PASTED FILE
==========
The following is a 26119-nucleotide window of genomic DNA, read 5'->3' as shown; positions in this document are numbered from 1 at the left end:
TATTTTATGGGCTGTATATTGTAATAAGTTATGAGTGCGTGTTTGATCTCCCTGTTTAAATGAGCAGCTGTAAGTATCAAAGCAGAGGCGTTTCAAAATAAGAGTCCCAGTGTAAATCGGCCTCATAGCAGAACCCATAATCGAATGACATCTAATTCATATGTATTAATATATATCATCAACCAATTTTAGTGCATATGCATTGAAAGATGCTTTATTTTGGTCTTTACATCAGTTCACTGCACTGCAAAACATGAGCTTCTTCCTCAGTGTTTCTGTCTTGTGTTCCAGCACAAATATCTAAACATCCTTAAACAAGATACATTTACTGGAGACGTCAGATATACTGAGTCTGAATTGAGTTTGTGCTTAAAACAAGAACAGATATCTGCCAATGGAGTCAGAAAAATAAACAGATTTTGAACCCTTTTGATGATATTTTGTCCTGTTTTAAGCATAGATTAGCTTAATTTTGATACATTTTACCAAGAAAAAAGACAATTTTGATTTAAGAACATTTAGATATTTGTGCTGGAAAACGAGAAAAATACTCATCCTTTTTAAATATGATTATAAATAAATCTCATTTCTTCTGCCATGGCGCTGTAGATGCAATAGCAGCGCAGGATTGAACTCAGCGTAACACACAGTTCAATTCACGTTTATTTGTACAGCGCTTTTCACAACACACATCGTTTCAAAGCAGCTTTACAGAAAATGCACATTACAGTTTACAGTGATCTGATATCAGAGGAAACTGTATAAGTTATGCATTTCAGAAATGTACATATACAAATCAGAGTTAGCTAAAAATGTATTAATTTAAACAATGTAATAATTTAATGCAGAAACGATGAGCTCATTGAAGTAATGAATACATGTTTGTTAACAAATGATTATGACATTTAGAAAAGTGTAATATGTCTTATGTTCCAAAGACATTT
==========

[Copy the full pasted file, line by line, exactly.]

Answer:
The following is a 26119-nucleotide window of genomic DNA, read 5'->3' as shown; positions in this document are numbered from 1 at the left end:
TATTTTATGGGCTGTATATTGTAATAAGTTATGAGTGCGTGTTTGATCTCCCTGTTTAAATGAGCAGCTGTAAGTATCAAAGCAGAGGCGTTTCAAAATAAGAGTCCCAGTGTAAATCGGCCTCATAGCAGAACCCATAATCGAATGACATCTAATTCATATGTATTAATATATATCATCAACCAATTTTAGTGCATATGCATTGAAAGATGCTTTATTTTGGTCTTTACATCAGTTCACTGCACTGCAAAACATGAGCTTCTTCCTCAGTGTTTCTGTCTTGTGTTCCAGCACAAATATCTAAACATCCTTAAACAAGATACATTTACTGGAGACGTCAGATATACTGAGTCTGAATTGAGTTTGTGCTTAAAACAAGAACAGATATCTGCCAATGGAGTCAGAAAAATAAACAGATTTTGAACCCTTTTGATGATATTTTGTCCTGTTTTAAGCATAGATTAGCTTAATTTTGATACATTTTACCAAGAAAAAAGACAATTTTGATTTAAGAACATTTAGATATTTGTGCTGGAAAACGAGAAAAATACTCATCCTTTTTAAATATGATTATAAATAAATCTCATTTCTTCTGCCATGGCGCTGTAGATGCAATAGCAGCGCAGGATTGAACTCAGCGTAACACACAGTTCAATTCACGTTTATTTGTACAGCGCTTTTCACAACACACATCGTTTCAAAGCAGCTTTACAGAAAATGCACATTACAGTTTACAGTGATCTGATATCAGAGGAAACTGTATAAGTTATGCATTTCAGAAATGTACATATACAAATCAGAGTTAGCTAAAAATGTATTAATTTAAACAATGTAATAATTTAATGCAGAAACGATGAGCTCATTGAAGTAATGAATACATGTTTGTTAACAAATGATTATGACATTTAGAAAAGTGTAATATGTCTTATGTTCCAAAGACATTT